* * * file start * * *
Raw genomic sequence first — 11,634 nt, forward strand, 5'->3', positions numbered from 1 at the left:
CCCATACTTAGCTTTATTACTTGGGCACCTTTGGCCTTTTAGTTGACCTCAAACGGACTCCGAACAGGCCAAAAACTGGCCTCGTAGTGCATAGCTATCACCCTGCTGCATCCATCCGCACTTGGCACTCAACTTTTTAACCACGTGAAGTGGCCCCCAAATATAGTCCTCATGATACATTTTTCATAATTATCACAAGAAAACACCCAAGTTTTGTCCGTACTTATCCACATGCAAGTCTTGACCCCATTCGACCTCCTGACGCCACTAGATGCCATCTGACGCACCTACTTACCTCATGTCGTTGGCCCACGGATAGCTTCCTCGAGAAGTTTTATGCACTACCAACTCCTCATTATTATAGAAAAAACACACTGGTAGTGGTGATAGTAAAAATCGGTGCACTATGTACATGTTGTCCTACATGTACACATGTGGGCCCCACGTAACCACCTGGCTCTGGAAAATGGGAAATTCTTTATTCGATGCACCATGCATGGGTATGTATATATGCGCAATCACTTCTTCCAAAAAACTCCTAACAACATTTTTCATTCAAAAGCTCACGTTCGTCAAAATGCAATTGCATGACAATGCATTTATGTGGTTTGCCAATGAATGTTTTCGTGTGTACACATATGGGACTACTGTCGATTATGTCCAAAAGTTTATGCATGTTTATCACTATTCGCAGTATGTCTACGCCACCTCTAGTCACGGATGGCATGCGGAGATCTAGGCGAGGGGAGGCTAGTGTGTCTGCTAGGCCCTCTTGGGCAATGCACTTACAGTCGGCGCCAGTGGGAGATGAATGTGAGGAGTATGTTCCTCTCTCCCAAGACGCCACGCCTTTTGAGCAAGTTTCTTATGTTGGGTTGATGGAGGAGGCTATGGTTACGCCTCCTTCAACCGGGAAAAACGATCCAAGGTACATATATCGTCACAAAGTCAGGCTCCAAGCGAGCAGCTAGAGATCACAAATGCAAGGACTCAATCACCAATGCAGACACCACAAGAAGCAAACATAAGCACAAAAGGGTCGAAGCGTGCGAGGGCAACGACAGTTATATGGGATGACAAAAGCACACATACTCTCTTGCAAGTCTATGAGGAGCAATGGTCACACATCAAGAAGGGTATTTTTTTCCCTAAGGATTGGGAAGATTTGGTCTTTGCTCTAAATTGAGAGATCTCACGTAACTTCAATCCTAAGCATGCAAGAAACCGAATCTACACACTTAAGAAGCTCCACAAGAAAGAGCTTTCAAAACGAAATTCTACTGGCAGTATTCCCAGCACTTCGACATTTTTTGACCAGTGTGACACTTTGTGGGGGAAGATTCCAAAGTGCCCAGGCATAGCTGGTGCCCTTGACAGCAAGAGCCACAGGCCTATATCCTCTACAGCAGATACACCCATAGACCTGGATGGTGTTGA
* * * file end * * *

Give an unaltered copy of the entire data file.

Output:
Raw genomic sequence first — 11,634 nt, forward strand, 5'->3', positions numbered from 1 at the left:
CCCATACTTAGCTTTATTACTTGGGCACCTTTGGCCTTTTAGTTGACCTCAAACGGACTCCGAACAGGCCAAAAACTGGCCTCGTAGTGCATAGCTATCACCCTGCTGCATCCATCCGCACTTGGCACTCAACTTTTTAACCACGTGAAGTGGCCCCCAAATATAGTCCTCATGATACATTTTTCATAATTATCACAAGAAAACACCCAAGTTTTGTCCGTACTTATCCACATGCAAGTCTTGACCCCATTCGACCTCCTGACGCCACTAGATGCCATCTGACGCACCTACTTACCTCATGTCGTTGGCCCACGGATAGCTTCCTCGAGAAGTTTTATGCACTACCAACTCCTCATTATTATAGAAAAAACACACTGGTAGTGGTGATAGTAAAAATCGGTGCACTATGTACATGTTGTCCTACATGTACACATGTGGGCCCCACGTAACCACCTGGCTCTGGAAAATGGGAAATTCTTTATTCGATGCACCATGCATGGGTATGTATATATGCGCAATCACTTCTTCCAAAAAACTCCTAACAACATTTTTCATTCAAAAGCTCACGTTCGTCAAAATGCAATTGCATGACAATGCATTTATGTGGTTTGCCAATGAATGTTTTCGTGTGTACACATATGGGACTACTGTCGATTATGTCCAAAAGTTTATGCATGTTTATCACTATTCGCAGTATGTCTACGCCACCTCTAGTCACGGATGGCATGCGGAGATCTAGGCGAGGGGAGGCTAGTGTGTCTGCTAGGCCCTCTTGGGCAATGCACTTACAGTCGGCGCCAGTGGGAGATGAATGTGAGGAGTATGTTCCTCTCTCCCAAGACGCCACGCCTTTTGAGCAAGTTTCTTATGTTGGGTTGATGGAGGAGGCTATGGTTACGCCTCCTTCAACCGGGAAAAACGATCCAAGGTACATATATCGTCACAAAGTCAGGCTCCAAGCGAGCAGCTAGAGATCACAAATGCAAGGACTCAATCACCAATGCAGACACCACAAGAAGCAAACATAAGCACAAAAGGGTCGAAGCGTGCGAGGGCAACGACAGTTATATGGGATGACAAAAGCACACATACTCTCTTGCAAGTCTATGAGGAGCAATGGTCACACATCAAGAAGGGTATTTTTTTCCCTAAGGATTGGGAAGATTTGGTCTTTGCTCTAAATTGAGAGATCTCACGTAACTTCAATCCTAAGCATGCAAGAAACCGAATCTACACACTTAAGAAGCTCCACAAGAAAGAGCTTTCAAAACGAAATTCTACTGGCAGTATTCCCAGCACTTCGACATTTTTTGACCAGTGTGACACTTTGTGGGGGAAGATTCCAAAGTGCCCAGGCATAGCTGGTGCCCTTGACAGCAAGAGCCACAGGCCTATATCCTCTACAGCAGATACACCCATAGACCTGGATGGTGTTGA